16 Years Ago…

Someone asked me today if being in labor was painful. I suppose if labor were so painful, women would give up having babies. So, no, I don’t remember labor being so painful.

Hard to believe he's 16!

Our son is 16. In just the past few weeks, his social life has exploded (in a good way). He’s leaving the nest. He’ll be at camp as a CIT this summer and undoubtedly will rarely – if ever write to us. Now he has his phone, so we suspect he’ll call. In our moments with him, he’ll  talk about things that are happening in school, with his friends, with the group at church. But, in a matter of a few months, he’ll be driving. (Oy!) Having just one child, you go through every  phase just once. We have tried to savor each moment or cheer that the phase has passed. There aren’t too many more phases we’ll be going through really. Now, it’s countdown to choosing a college and he’ll be off in just a matter of two years or so.

I said to my husband when we were planning a family, that my fear of having a child was that things would never be the same. I was so right. That has been a painful realization in some ways. Your relationship with your partner shifts to one that involves decisions based on the children; what’s best for them and setting aside your own needs and desires. Part of me wonders what things would be like without a child, but there is really no time to think that way. There is very little “child” left in our boy. He’s evolving into a young man with his own thoughts, dreams, hopes and fears that he will have to tackle day by day. Our role evolves into adviser and hopefully, friend. Yes, he’ll always be our son and we’ll love him forever. Now, the baby is long gone.

I do remember that pressure of child-birth – all 20 hours of pressure. Looking through the years, we have aged – gracefully, I hope – and look toward the newest phase: our life together as a 50-something couple and getting closer to being empty nesters. Oh my.

It’s Time for Mom

So many people call Mother’s Day a “Hallmark holiday.” It’s not a holiday in the true sense of the word, but it is a great time to take a moment to remember what that woman did who brought us into this world. (I seem to remember the expression,”I brought you into this world; I can take you out.”) OK, maybe THOSE moments are not the one’s we’re remembering. This is surely a tough time for people who have lost their mom. Maybe to many of them, it’s just another Sunday on the calendar.

My mom has always  said what she values most is time spent with my brother and I. Now, as a mom myself, I whole-heartedly agree. Weather-permitting, we’ll be on the Delaware River Sunday taking my mom and dad for a cruise on the water. Mom wants to pack lunch and dad just wants to spend time on my husband’s new treasure. I can already see my mom smiling with the wind blowing back her silver hair and my dad laughing and making jokes about jumping in the river. (They already made sure we have enough life vests on the vessel – we do).

While I enjoy my parents this Mother’s Day, I think about some people in my life who span the emotional realm of “motherdom.” My one friend is a new mom. Their lovely new baby has had quite a battle and is growing so unbelievably stronger every day. She and her husband have incredible support from their bosses and co-workers and a wonderful family. Her husband is a prime example of the sandwich generation and has worries about his mom and dad and their health. For the moment, it appears they are OK. Her mom is a treasure who has been living with them for some time and I know she is grateful every day. Mother’s Day will be so special in their home.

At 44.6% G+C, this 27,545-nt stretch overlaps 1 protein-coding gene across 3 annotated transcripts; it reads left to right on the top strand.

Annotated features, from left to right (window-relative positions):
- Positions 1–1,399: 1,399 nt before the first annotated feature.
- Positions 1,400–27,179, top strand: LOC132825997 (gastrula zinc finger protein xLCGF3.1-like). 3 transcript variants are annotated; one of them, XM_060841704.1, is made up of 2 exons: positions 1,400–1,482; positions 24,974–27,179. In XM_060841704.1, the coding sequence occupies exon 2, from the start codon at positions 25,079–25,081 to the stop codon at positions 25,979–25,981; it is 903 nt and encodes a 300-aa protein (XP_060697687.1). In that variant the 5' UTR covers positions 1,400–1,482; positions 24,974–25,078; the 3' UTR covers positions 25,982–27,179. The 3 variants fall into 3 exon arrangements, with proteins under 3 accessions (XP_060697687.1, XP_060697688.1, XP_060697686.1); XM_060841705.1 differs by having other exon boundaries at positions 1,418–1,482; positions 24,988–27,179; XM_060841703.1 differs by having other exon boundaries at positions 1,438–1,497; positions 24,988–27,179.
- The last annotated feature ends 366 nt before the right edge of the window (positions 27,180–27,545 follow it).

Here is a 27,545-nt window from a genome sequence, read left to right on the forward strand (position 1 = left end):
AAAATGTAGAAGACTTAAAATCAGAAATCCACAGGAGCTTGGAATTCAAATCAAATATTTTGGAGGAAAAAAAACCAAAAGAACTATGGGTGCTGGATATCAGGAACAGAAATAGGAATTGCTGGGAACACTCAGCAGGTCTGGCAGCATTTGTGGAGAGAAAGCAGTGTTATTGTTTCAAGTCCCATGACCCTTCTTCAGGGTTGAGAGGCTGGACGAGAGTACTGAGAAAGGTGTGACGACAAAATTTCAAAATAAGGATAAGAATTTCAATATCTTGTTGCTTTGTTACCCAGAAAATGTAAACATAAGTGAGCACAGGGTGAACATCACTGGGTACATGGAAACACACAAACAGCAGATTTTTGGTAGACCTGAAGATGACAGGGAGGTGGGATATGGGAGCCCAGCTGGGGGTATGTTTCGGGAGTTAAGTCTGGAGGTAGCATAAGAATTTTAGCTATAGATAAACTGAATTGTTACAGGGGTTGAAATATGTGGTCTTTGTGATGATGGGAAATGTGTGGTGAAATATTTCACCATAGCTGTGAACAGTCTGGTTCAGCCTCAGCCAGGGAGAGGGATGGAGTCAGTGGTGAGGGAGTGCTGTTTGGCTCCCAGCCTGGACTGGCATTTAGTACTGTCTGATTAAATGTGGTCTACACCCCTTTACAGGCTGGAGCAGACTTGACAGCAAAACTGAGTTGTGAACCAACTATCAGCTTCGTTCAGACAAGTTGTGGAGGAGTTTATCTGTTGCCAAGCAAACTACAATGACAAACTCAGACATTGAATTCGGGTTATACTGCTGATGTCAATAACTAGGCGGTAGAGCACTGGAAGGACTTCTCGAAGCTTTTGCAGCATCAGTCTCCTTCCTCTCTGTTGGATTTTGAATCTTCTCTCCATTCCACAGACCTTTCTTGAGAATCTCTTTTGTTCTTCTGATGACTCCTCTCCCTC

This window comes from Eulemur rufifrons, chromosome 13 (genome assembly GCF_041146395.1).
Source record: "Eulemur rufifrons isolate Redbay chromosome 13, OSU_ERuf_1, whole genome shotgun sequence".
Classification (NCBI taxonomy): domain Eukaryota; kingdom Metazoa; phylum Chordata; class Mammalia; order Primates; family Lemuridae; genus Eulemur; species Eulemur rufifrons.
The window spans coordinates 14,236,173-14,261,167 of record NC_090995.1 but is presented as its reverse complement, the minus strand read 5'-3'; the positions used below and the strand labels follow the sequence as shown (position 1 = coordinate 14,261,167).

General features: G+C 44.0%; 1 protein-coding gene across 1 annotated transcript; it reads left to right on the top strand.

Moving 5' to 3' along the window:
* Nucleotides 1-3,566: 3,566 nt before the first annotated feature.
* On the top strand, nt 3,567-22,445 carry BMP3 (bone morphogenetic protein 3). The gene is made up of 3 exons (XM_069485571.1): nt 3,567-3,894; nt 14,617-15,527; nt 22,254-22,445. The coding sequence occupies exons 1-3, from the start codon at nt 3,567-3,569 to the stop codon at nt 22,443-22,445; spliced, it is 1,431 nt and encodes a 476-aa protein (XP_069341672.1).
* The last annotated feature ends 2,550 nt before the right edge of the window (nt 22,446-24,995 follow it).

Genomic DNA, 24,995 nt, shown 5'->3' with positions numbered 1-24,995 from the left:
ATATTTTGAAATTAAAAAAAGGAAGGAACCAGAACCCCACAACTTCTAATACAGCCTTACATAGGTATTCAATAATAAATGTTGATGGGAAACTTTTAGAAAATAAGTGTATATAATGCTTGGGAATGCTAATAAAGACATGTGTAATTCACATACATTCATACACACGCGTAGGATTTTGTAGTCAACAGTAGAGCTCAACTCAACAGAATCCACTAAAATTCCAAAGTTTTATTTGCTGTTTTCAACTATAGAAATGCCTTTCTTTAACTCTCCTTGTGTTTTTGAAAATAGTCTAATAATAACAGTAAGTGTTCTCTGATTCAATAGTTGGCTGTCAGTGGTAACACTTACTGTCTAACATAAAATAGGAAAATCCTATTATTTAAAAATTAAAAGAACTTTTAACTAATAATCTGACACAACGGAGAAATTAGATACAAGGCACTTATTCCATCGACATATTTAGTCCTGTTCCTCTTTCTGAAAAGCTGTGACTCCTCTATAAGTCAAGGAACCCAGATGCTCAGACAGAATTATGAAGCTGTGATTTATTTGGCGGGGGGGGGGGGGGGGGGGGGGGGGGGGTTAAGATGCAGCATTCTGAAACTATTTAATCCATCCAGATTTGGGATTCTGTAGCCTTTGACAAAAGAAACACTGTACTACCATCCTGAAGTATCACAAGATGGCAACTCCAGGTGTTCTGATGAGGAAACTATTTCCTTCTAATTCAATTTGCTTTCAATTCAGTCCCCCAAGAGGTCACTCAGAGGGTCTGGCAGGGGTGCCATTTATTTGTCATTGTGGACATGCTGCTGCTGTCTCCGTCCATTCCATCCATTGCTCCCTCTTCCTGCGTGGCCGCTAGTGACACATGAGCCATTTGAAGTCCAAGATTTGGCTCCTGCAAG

I think of  another girlfriend. She’s a wonderful friend who I have known for years. During that long span of time, she has never had a relationship with her mother. I only know pieces of the story, but it makes me sad that her mom is around and there is a void that will probably never be filled by that person who brought her into the world. She accepted the situation a long time ago, but now that she and her brothers and sisters are older, the void has worsened in my estimation. She talks about how she doesn’t feel as close to her siblings; they are married; she is not and without the connection to their mom, the void is deeper.

Another friend of mine lost her mom to cancer a few years ago. They had a strained relationship in her final years for many reasons. I would listen to the hassles she had with her mom and the struggles made worse with her brothers after her mother died. But now, my friend says she has let go of all the bad things that have happened and the things that were said. She wishes every day that her mother were back for just a moment.

I think of the friends I know whose mothers and fathers are struggling with dementia and Alzheimer’s. What a strange time it must be to honor mom and think back to the times before this terrible disease enveloped their mind.

In this journey over the past couple of years, I have tried to take a moment to remember the good things in life. Yes, it’s a cliché, but you have to stop

My boys - Ocean City, June 2007

and smell the roses. Our children grow so very quickly. Looking at my friend’s baby and smelling that incredible baby smell made me remember what it was like to be a new mother, never having changed a diaper before and dealing with the monthly changes as our son grew so very quickly. Now, he is nearly 16; the baby is long gone, but to quote from my favorite children’s book, “Love You Forever-” I’ll love you forever, I like you for always. As long as I’m living, my baby you’ll be.

Happy Mother’s Day – every day.